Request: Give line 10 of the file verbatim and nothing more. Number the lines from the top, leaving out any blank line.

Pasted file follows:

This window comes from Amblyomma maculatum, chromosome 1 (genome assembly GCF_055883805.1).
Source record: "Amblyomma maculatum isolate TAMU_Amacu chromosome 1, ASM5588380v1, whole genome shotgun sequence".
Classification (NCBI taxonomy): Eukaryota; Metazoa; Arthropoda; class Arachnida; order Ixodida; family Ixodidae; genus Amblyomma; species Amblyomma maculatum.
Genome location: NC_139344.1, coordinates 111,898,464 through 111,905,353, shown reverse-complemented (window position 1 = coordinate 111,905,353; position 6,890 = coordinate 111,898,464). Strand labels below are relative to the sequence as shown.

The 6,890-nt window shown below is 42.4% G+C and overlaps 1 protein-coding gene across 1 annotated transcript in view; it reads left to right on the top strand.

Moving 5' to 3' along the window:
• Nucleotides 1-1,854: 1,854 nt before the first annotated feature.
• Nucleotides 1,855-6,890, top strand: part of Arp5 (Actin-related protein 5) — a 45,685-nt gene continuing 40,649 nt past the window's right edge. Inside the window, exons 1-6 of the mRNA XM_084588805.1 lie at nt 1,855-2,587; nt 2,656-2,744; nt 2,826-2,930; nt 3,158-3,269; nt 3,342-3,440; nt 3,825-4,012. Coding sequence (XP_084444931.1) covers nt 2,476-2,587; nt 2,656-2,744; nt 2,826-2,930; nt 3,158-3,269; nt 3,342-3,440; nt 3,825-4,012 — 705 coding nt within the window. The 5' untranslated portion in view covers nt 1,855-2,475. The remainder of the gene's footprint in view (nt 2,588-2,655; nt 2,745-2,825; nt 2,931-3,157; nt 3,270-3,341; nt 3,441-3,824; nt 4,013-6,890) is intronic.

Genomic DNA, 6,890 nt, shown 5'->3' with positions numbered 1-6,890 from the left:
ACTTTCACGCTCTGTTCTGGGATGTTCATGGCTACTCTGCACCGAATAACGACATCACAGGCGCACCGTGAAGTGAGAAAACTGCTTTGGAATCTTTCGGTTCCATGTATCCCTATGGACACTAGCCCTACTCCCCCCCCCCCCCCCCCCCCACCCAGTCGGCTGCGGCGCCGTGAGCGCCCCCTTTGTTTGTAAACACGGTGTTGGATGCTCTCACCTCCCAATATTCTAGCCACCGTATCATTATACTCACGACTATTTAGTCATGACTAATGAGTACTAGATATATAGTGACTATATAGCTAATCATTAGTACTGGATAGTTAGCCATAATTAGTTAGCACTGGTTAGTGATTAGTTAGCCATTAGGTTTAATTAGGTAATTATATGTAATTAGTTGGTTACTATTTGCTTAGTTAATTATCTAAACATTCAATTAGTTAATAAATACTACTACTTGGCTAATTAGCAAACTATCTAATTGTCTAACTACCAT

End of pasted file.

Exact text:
ACTTTCACGCTCTGTTCTGGGATGTTCATGGCTACTCTGCACCGAATAACGACATCACAGGCGCACCGTGAAGTGAGAAAACTGCTTTGGAATCTTTCGGTTCCATGTATCCCTATGGACACTAGCCCTACTCCCCCCCCCCCCCCCCCCCCACCCAGTCGGCTGCGGCGCCGTGAGCGCCCCCTTTGTTTGTAAACACGGTGTTGGATGCTCTCACCTCCCAATATTCTAGCCACCGTATCATTATACTCACGACTATTTAGTCATGACTAATGAGTACTAGATATATAGTGACTATATAGCTAATCATTAGTACTGGATAGTTAGCCATAATTAGTTAGCACTGGTTAGTGATTAGTTAGCCATTAGGTTTAATTAGGTAATTATATGTAATTAGTTGGTTACTATTTGCTTAGTTAATTATCTAAACATTCAATTAGTTAATAAATACTACTACTTGGCTAATTAGCAAACTATCTAATTGTCTAACTACCAT